CW:   I’ve always believed that the ideal time to use pressure point strikes is during the pre fight build up, when you know that things are about to take off and you decided that your best option is a pre-emptive strike.  If the guy is “peacocking” rather than taking up a fighting stance he leaves himself more open and vulnerable.  Would you agree with this?

RS:   Only hit if you have to.. but yes of course.. a pre-emptive strike has to be the preferred option if there is no other way out.

CW:   Many people argue that pressure point fighting is not really viable in an all out fight as a high degree of accuracy is required to hit a small target when it is moving and you are under great pressure too.  How would you answer this?

RS:   They are doing it wrong are mis-informed about how and why Points work or have no real experience of Points other than with the wrong teacher.
Accuracy is VERY IMPORTANT and it is one area that many so called Self Defense “experts” purport to not need in a fight or is impossible to use… absolute rubbish. THEY may not use it.. aim small miss small. Accuracy is what you build up in training. Hit what you are aiming at and the rest kinda falls into place.

CW:   Have you had much feedback from people who have actually had to use what you’ve taught them in a real live situation?

RS:   Yes.. every day nearly from Cops / Security etc all over the World

CW:   I’ve read a comment by you ages ago that some people, having experienced the “waveform” and felt how much more power they can generate; then go back to their own clubs and just go back to the way they were doing it before.  How easy is it to absorb your teachings (players) into a traditional martial art?
(The reason I ask is that if somebody returning from one of your courses tries to do it in their own club and it is obviously different from what their regular instructor is teaching, they may be told not to do it that way).

RS:   The reasons they went back to what they were doing previously are
Instructor said do it my way or leave
They were embarrassed to tell their students that they need to change
They were embarrassed at the fact they had been training 20 years and hit at X Power.. then in 60 Mins we got them to 2X Power… bit difficult for some people to take!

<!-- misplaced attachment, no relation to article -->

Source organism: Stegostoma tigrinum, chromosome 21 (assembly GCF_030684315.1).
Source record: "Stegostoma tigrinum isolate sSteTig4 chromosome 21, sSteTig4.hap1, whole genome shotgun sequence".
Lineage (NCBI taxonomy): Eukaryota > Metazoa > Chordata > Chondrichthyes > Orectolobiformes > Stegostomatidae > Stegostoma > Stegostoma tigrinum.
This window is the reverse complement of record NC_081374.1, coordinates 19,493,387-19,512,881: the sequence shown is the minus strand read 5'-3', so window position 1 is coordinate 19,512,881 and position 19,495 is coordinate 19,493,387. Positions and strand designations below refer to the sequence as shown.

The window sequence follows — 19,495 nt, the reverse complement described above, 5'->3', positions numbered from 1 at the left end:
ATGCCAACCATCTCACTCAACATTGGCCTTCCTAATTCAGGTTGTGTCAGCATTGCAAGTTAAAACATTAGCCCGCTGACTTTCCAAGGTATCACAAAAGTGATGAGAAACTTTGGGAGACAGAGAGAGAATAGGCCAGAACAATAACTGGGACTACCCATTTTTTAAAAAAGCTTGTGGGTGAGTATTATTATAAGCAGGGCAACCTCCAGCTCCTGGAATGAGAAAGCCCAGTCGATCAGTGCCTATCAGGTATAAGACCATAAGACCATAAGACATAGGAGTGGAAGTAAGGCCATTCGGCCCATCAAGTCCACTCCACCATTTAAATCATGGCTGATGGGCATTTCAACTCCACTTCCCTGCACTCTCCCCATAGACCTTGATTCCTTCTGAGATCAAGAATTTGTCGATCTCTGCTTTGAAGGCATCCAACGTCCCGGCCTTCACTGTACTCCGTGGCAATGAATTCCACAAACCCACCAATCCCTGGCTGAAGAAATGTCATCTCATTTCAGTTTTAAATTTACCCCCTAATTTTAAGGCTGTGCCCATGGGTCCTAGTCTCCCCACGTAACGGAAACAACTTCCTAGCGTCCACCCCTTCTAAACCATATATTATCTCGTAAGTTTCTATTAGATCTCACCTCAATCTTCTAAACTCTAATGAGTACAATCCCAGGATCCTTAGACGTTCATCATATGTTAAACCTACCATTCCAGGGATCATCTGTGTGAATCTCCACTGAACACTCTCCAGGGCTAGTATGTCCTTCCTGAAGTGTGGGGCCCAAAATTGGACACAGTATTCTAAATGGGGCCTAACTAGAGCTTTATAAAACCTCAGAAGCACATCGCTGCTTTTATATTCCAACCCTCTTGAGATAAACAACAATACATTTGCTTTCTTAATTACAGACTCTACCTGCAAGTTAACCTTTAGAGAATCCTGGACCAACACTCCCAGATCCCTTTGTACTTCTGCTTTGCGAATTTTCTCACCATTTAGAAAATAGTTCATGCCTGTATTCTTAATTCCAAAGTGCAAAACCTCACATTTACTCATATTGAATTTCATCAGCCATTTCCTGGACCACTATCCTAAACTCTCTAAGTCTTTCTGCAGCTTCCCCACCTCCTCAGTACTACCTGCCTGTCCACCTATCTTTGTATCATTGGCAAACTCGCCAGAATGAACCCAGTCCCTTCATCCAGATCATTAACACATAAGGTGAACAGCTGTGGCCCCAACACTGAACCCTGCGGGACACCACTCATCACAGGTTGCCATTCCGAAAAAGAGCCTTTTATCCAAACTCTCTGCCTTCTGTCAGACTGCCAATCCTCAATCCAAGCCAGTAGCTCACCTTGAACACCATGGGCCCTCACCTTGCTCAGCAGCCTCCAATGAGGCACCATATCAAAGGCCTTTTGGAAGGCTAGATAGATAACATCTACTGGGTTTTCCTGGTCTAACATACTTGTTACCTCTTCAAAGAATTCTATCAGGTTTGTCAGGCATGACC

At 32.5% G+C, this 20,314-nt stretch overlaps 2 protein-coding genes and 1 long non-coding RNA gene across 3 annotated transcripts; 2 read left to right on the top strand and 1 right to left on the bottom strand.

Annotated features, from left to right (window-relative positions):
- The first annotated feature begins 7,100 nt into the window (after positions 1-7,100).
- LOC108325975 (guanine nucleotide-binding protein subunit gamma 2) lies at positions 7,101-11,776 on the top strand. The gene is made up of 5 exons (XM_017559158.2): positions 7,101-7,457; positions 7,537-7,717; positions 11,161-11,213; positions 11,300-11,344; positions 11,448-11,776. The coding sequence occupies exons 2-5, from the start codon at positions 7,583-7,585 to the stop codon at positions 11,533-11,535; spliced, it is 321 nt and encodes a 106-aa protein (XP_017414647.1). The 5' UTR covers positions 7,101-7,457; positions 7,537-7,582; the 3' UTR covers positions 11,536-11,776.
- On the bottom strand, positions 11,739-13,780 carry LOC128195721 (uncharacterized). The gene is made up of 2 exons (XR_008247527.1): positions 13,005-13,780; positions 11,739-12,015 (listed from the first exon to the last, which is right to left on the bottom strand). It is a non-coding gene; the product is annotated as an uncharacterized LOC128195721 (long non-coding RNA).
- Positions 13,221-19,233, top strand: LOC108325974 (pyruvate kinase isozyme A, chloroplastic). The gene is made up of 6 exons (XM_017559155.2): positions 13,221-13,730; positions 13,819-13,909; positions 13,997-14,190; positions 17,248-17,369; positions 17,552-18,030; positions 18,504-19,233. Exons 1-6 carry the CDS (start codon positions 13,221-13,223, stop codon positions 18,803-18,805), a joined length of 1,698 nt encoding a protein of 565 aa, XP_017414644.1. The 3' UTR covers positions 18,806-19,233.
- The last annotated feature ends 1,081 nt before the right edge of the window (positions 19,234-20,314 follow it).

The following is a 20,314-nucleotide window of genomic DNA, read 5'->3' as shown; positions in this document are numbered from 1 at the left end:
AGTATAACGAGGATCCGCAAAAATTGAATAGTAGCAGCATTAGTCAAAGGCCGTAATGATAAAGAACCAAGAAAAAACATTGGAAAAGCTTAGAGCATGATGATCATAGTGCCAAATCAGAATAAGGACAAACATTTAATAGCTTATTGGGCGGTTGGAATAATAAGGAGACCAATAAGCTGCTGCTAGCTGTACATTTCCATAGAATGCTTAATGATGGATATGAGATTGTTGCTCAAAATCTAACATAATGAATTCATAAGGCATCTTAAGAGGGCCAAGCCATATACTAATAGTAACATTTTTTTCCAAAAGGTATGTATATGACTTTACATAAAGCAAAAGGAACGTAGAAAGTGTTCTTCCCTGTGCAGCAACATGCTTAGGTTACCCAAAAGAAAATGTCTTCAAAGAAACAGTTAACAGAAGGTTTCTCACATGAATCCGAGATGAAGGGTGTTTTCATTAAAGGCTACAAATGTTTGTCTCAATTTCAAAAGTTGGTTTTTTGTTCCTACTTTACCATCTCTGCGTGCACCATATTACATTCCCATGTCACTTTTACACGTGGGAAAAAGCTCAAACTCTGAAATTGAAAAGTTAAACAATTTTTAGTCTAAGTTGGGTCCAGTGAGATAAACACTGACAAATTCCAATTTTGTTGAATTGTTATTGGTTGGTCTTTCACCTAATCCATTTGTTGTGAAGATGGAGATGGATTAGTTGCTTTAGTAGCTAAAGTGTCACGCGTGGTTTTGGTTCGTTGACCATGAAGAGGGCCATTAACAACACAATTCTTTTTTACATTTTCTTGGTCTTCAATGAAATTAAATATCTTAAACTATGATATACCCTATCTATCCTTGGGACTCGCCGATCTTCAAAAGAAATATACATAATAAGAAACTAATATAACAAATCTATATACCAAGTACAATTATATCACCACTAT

CW:   You must have seen very many people progress and take great leaps forward due to your teachings.  Is there anybody who you are especially proud of for the progress that they have made?

RS:   All of our OCFM Coaches.. and lots of people who have trained with us over the years. Especially the Cops in MA and the DT Trainers there.. outstanding people with outstanding ability
CW:   Putting fighting applications aside for a moment, how do you feel that your training/teaching has helped you to develop as a person (spiritually, emotionally, mentally, intellectually)?

RS:   You have to develop in those areas when you study and teach

CW:   Do you feel that anybody (as long as they train hard) can develop their personal characteristics (in the way that you have) as well?

RS:   I don’t know if anyone wants to develop my personal characteristics 🙂 But anyone can develop to whatever their potential if they work hard enough. That is what we try to help them to do.

CW:   Many people teach martial arts as their main source of income (or even just to pay a few bills).  As you have been very successful, do you have any advice to give to help people build up their martial arts business?

RS:   Just follow sound business practice. Don’t take that stupid attitude of “I teach for nothing” and the holier than thou attitude of the “knockers” out there. The MOMENT you accept money you are in business. You MUST treat your students like CUSTOMERS. Give them the BEST POSSIBLE service at a good price.